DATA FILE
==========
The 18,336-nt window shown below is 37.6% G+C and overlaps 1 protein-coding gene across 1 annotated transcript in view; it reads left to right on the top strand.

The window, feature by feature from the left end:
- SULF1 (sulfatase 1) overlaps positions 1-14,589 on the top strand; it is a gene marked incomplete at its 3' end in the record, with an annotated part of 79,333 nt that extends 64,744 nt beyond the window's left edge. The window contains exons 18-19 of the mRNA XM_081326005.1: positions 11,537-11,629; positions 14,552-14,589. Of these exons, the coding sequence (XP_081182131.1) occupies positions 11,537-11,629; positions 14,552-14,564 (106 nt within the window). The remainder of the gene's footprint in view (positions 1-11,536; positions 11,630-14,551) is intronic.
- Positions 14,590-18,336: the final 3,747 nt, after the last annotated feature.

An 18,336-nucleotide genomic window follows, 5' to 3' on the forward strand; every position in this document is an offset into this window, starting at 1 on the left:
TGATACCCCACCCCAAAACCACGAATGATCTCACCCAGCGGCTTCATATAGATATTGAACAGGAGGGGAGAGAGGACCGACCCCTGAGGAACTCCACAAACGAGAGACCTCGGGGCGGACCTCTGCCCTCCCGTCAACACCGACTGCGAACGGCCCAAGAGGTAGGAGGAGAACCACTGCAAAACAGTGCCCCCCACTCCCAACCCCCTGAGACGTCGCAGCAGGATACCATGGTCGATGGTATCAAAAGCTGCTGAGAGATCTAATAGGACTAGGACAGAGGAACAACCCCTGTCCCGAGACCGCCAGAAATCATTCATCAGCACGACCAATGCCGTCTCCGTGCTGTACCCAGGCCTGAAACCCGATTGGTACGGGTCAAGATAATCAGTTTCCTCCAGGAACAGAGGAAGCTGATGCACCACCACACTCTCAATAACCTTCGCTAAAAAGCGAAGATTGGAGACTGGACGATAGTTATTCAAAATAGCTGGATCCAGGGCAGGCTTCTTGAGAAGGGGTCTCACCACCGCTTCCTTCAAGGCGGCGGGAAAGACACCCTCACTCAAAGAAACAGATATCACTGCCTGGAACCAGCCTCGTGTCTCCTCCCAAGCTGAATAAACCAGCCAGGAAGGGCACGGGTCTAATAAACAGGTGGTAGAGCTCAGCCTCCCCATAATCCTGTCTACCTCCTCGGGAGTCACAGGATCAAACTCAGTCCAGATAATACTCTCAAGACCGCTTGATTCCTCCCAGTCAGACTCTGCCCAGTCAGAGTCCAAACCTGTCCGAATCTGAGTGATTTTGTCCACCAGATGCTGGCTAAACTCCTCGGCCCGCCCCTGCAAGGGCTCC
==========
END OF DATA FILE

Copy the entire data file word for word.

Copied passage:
The 18,336-nt window shown below is 37.6% G+C and overlaps 1 protein-coding gene across 1 annotated transcript in view; it reads left to right on the top strand.

The window, feature by feature from the left end:
- SULF1 (sulfatase 1) overlaps positions 1-14,589 on the top strand; it is a gene marked incomplete at its 3' end in the record, with an annotated part of 79,333 nt that extends 64,744 nt beyond the window's left edge. The window contains exons 18-19 of the mRNA XM_081326005.1: positions 11,537-11,629; positions 14,552-14,589. Of these exons, the coding sequence (XP_081182131.1) occupies positions 11,537-11,629; positions 14,552-14,564 (106 nt within the window). The remainder of the gene's footprint in view (positions 1-11,536; positions 11,630-14,551) is intronic.
- Positions 14,590-18,336: the final 3,747 nt, after the last annotated feature.

An 18,336-nucleotide genomic window follows, 5' to 3' on the forward strand; every position in this document is an offset into this window, starting at 1 on the left:
TGATACCCCACCCCAAAACCACGAATGATCTCACCCAGCGGCTTCATATAGATATTGAACAGGAGGGGAGAGAGGACCGACCCCTGAGGAACTCCACAAACGAGAGACCTCGGGGCGGACCTCTGCCCTCCCGTCAACACCGACTGCGAACGGCCCAAGAGGTAGGAGGAGAACCACTGCAAAACAGTGCCCCCCACTCCCAACCCCCTGAGACGTCGCAGCAGGATACCATGGTCGATGGTATCAAAAGCTGCTGAGAGATCTAATAGGACTAGGACAGAGGAACAACCCCTGTCCCGAGACCGCCAGAAATCATTCATCAGCACGACCAATGCCGTCTCCGTGCTGTACCCAGGCCTGAAACCCGATTGGTACGGGTCAAGATAATCAGTTTCCTCCAGGAACAGAGGAAGCTGATGCACCACCACACTCTCAATAACCTTCGCTAAAAAGCGAAGATTGGAGACTGGACGATAGTTATTCAAAATAGCTGGATCCAGGGCAGGCTTCTTGAGAAGGGGTCTCACCACCGCTTCCTTCAAGGCGGCGGGAAAGACACCCTCACTCAAAGAAACAGATATCACTGCCTGGAACCAGCCTCGTGTCTCCTCCCAAGCTGAATAAACCAGCCAGGAAGGGCACGGGTCTAATAAACAGGTGGTAGAGCTCAGCCTCCCCATAATCCTGTCTACCTCCTCGGGAGTCACAGGATCAAACTCAGTCCAGATAATACTCTCAAGACCGCTTGATTCCTCCCAGTCAGACTCTGCCCAGTCAGAGTCCAAACCTGTCCGAATCTGAGTGATTTTGTCCACCAGATGCTGGCTAAACTCCTCGGCCCGCCCCTGCAAGGGCTCC